Computers can take your child away from more imaginative activities.

Negative Effects of Computers on Children

by Erica Loop

Even if technology is the wave of the future, it isn't all smiles and rainbows when it comes to your little one's learning. Although there are certainly benefits to young children using computers, there are also negative effects that you -- as the parent -- need to watch out for.

Childhood Obesity

Although it's unlikely that your preschooler has the attention span to engage with technology for an overly-extended period of time, siting in front of the computer all day long certainly won't lead to physical fitness. In a 2007 study of the effects of TV viewing and computer use on preschoolers' weight and body size in the "International Journal of Behavioral Nutrition and Physical Activity," researchers Jason A. Mendoza from the USDA Children's Nutrition Research Center, and Fred J. Zimmerman and Dimitri A. Christakis from the University of Washington found a link between increased weight and more time spent in front of a computer. Specifically, children ages 2 through 5 who use computers were found to have a higher skinfold thickness -- which refers to fat deposits under the skin -- than those who didn't have any screen time.

Behavioral Issues

The National Association for the Education of Young Children (NAEYC) notes that the use of computer technology with kids under age 5 can lead to a host of behavioral issues, such as lack of focus or problems with attention. This isn't to say that flipping on the laptop occasionally will infect your child with ADHD. Instead, long hours logged in front of the screen may lead to a lack of focus and some problems paying attention. Parents should keep in mind that even the professionals, such as the experts at NAEYC, concede that the research on the negative behavior effects of computers is mixed. That said, limiting your young child's screen time can't hurt.

Passive Learning

Along with the many benefits that computers have to offer your child, computers offer a passive way to learn. Not all computer software or Internet kids' games and activities are equal. While there are some that do provide the opportunity for young children to interact with on-screen friends and characters or take a more central role in the learning process -- such as making decisions -- it is easy for kids to simply stare at the screen. NAEYC says this type of passive inactivity may lead to decreased levels of learning and negatively affect your child's academic development.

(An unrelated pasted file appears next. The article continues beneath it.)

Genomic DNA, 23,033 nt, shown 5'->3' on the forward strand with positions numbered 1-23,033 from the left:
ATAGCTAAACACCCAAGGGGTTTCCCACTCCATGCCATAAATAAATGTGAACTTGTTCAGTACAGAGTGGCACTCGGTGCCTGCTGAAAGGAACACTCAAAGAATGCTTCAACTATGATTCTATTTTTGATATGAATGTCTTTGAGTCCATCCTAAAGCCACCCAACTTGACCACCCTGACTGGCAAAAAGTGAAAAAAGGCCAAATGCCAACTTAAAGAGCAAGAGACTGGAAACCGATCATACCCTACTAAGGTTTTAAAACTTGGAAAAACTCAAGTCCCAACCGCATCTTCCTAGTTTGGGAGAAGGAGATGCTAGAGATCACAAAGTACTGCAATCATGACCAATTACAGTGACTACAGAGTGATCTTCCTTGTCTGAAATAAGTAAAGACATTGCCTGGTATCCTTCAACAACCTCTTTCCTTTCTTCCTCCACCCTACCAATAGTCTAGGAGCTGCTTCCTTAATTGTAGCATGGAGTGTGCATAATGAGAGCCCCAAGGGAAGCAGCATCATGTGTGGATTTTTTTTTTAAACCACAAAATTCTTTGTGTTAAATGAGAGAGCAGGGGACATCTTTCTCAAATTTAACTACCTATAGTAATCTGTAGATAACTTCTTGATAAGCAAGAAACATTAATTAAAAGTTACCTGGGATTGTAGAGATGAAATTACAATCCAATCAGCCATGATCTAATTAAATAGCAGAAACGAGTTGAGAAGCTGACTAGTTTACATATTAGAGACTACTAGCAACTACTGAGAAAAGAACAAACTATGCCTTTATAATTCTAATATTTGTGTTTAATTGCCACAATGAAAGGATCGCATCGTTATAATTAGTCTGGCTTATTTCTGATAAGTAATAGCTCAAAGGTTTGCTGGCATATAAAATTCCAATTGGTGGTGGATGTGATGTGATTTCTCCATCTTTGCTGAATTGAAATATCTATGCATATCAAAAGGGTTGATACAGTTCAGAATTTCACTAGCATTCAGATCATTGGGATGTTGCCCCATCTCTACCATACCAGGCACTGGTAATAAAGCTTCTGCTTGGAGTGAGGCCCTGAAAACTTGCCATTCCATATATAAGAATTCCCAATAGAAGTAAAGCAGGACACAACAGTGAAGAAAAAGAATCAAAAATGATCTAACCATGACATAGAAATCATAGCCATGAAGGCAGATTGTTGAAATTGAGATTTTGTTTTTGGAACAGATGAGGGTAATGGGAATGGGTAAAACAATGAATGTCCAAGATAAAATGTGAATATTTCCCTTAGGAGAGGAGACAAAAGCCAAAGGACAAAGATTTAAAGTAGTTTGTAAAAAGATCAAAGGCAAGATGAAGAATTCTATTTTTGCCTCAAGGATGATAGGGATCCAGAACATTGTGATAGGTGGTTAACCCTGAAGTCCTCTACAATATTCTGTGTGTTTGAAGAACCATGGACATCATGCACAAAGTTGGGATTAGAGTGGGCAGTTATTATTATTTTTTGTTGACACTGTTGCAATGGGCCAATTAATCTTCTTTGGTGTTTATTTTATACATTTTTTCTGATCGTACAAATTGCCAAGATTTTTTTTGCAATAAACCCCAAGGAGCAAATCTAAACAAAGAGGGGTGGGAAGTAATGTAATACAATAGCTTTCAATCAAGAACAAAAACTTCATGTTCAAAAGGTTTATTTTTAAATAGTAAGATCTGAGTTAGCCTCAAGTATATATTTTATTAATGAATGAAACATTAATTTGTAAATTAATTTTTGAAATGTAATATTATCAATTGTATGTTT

Other Activities

The lure of the computer screen can take your little learner away from other pursuits. If you have hazy recollections of running around in the tall grass of your backyard with the neighborhood kids, playing hopscotch or spending the afternoon as a pretty princess in a dress-up drama, think about how computers can quickly take away the opportunity to engage in these activities. Overuse of the computer can interfere with a young child's chance to interact socially with other kids, imagine creative pretend play situations, play with toys and engage in physical activity. According to the Centers for Disease Control and Prevention (CDC), children should get at least 60 minutes of physical activity every day. Long stretches on the computer can eat into this precious time and take away from more physical pursuits.

About the Author

Based in Pittsburgh, Erica Loop has been writing education, child development and parenting articles since 2009. Her articles have appeared in "Pittsburgh Parent Magazine" and the website PBS Parents. She has a Master of Science in applied developmental psychology from the University of Pittsburgh's School of Education.

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